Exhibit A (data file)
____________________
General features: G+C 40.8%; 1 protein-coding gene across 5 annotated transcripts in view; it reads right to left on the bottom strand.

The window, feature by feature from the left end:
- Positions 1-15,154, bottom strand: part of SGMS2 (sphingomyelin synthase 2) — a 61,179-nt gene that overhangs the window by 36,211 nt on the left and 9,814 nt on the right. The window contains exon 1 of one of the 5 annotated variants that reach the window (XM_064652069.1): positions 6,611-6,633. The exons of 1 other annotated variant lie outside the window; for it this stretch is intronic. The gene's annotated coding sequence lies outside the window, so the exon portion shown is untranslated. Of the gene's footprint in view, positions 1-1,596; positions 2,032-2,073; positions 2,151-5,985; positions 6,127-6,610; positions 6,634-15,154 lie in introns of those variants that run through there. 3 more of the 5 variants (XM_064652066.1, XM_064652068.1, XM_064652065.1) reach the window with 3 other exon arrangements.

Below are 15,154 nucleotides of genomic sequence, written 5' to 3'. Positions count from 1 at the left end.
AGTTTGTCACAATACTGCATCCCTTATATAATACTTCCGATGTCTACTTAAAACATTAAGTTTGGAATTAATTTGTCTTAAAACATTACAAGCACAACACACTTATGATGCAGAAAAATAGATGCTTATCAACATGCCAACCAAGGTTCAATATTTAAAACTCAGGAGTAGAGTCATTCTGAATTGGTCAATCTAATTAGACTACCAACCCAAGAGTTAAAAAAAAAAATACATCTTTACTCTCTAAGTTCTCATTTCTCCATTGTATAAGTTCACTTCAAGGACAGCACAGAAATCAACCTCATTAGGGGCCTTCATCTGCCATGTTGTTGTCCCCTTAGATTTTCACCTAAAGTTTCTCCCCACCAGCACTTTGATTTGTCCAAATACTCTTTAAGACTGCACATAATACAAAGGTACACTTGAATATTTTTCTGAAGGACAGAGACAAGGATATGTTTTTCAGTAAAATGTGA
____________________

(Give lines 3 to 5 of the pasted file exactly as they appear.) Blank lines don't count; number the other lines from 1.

- Positions 1-15,154, bottom strand: part of SGMS2 (sphingomyelin synthase 2) — a 61,179-nt gene that overhangs the window by 36,211 nt on the left and 9,814 nt on the right. The window contains exon 1 of one of the 5 annotated variants that reach the window (XM_064652069.1): positions 6,611-6,633. The exons of 1 other annotated variant lie outside the window; for it this stretch is intronic. The gene's annotated coding sequence lies outside the window, so the exon portion shown is untranslated. Of the gene's footprint in view, positions 1-1,596; positions 2,032-2,073; positions 2,151-5,985; positions 6,127-6,610; positions 6,634-15,154 lie in introns of those variants that run through there. 3 more of the 5 variants (XM_064652066.1, XM_064652068.1, XM_064652065.1) reach the window with 3 other exon arrangements.

Below are 15,154 nucleotides of genomic sequence, written 5' to 3'. Positions count from 1 at the left end.
AGTTTGTCACAATACTGCATCCCTTATATAATACTTCCGATGTCTACTTAAAACATTAAGTTTGGAATTAATTTGTCTTAAAACATTACAAGCACAACACACTTATGATGCAGAAAAATAGATGCTTATCAACATGCCAACCAAGGTTCAATATTTAAAACTCAGGAGTAGAGTCATTCTGAATTGGTCAATCTAATTAGACTACCAACCCAAGAGTTAAAAAAAAAAATACATCTTTACTCTCTAAGTTCTCATTTCTCCATTGTATAAGTTCACTTCAAGGACAGCACAGAAATCAACCTCATTAGGGGCCTTCATCTGCCATGTTGTTGTCCCCTTAGATTTTCACCTAAAGTTTCTCCCCACCAGCACTTTGATTTGTCCAAATACTCTTTAAGACTGCACATAATACAAAGGTACACTTGAATATTTTTCTGAAGGACAGAGACAAGGATATGTTTTTCAGTAAAATGTGA